Defaulting owners could cost south Mumbai its iconic buildings
The Mumbai Port Trust’s eviction notice to Colaba’s Metro House may just be the beginning of a long crack down on other buildings that have expired leases – including many iconic ones – across the island city.mumbai Updated: Apr 18, 2015 23:04 IST
The Mumbai Port Trust’s eviction notice to Colaba’s Metro House may just be the beginning of a long crack down on other buildings that have expired leases – including many iconic ones – across the island city.
The fate of such structures will be decided by two policy documents. First, the port’s master plan, which will decide whether the port trust needs the lands on which the buildings of defaulting leaseholders stand, and second, the land management policy of lands outside the operational port. Both these policies are being prepared by the Union shipping ministry.
The Mumbai Port Trust (MbPT) owns large swathes of land in the island city, including the three port ‘districts’ of Ballard Estate, Apollo Reclamation Estate (covers large parts of Colaba, including the Apollo Bunder) and the Jamshetji Bunder. These are some very expensive realty.
Between Colaba and Wadala, there are around 2,400 structures across 275 hectares of port land. The lease of many of these lands has expired, which means the leaseholders are defaulters. The port trust has rental arrears amounting to Rs 1,200 crore. So fixing irregularities in the leases will not only boost its revenue, but also send a tough message to the defaulting leaseholders.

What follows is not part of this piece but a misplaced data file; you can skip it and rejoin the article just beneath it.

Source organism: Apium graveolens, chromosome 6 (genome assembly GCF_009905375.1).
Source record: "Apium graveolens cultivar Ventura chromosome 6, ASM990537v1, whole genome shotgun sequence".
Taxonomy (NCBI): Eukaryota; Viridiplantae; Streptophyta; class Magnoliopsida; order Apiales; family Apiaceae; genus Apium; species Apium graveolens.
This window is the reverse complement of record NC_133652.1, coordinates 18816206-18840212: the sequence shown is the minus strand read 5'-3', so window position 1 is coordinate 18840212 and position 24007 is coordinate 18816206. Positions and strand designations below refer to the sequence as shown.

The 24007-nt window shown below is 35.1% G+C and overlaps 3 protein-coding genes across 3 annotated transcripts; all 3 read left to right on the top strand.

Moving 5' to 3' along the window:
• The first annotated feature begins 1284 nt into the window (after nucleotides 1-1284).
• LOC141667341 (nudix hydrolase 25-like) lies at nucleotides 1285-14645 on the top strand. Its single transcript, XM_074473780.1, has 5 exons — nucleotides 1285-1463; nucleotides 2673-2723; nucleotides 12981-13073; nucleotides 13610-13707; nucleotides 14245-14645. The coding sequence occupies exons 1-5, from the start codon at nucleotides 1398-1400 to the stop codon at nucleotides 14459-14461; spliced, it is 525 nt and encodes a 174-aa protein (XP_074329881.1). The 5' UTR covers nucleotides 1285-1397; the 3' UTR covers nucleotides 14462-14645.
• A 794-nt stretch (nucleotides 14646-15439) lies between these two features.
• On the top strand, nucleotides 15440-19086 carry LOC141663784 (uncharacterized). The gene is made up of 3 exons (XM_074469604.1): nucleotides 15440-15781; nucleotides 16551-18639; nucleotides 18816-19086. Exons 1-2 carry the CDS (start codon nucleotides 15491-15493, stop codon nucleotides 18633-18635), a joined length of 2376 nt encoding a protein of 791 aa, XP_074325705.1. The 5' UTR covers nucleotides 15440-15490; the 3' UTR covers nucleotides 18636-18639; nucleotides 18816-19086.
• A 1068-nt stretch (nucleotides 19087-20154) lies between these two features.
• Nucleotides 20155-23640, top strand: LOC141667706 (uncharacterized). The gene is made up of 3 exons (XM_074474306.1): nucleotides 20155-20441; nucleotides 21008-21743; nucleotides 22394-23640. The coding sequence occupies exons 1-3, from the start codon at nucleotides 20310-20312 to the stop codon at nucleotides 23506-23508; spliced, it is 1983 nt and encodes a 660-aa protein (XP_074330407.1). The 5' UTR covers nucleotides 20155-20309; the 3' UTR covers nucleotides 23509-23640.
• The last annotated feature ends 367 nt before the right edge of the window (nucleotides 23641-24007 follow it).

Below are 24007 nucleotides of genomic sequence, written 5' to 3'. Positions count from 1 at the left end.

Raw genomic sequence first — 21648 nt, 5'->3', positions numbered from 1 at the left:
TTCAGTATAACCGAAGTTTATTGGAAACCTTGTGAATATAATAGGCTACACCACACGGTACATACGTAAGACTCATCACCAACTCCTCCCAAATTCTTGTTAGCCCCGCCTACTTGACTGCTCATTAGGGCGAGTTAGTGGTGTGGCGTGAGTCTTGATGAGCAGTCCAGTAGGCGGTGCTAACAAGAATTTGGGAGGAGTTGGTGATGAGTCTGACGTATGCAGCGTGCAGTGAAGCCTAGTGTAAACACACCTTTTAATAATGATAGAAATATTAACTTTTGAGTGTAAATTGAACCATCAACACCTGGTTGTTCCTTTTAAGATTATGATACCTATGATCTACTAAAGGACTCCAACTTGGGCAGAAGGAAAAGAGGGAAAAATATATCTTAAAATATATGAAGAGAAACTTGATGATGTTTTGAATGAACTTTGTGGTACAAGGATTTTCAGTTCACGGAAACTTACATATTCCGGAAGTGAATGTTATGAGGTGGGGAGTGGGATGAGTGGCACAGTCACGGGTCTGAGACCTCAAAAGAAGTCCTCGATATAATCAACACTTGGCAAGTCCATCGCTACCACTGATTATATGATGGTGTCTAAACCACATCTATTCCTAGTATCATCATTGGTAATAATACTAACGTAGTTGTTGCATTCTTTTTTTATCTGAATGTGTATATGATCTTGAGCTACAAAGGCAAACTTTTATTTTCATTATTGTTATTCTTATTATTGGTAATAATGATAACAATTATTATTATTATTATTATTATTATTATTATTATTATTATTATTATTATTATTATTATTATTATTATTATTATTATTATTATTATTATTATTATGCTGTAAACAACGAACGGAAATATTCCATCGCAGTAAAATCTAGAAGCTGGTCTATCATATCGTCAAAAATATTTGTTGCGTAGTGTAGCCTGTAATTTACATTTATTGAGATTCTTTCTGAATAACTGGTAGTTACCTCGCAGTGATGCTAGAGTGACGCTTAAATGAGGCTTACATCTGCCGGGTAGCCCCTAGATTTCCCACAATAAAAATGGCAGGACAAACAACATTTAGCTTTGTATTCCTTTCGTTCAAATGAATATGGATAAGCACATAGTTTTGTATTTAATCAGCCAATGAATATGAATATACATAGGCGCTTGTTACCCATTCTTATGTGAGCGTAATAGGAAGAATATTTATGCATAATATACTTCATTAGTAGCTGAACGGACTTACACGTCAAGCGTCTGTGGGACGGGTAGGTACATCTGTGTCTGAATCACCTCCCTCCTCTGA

The first step is thorough inspection, port chairman Ravi Parmar said. “We don’t want leaseholders to take us for granted. Some of these structures may be iconic, but the leaseholders have not been responsible and have committed many violations.”
Most leases had expired he said. “Despite this, tenants have continued to occupy the areas, because we did not have the staff strength to verify. We have now formed 10 special teams of engineers to inspect every leased out property in the city. We have been sending out notices regularly, especially to those visible defaulters,” Parmar said.
No inspection for years has led to these violations, Parmar said. “We found most have breached various parts of our agreement, from making constructions without our permissions to illegally changing the use of the structures, most leaseholders are guilty.”
Officials from the port’s estate department, on the condition of anonymity, said the fate of the defaulters depended on a number of factors, critical among them being the two ongoing policies – the port master plan and the land management policy for port townships in Kandla and Mumbai.
“The port’s master plan will dictate whether we would require any of the lands on which the structures stand for port purposes. The land policy will dictate the rules that will regulate the use of port-owned lands. These could either ask us to scrap defaulting leases or suggest ways to regularise them,” said a source in the estate department.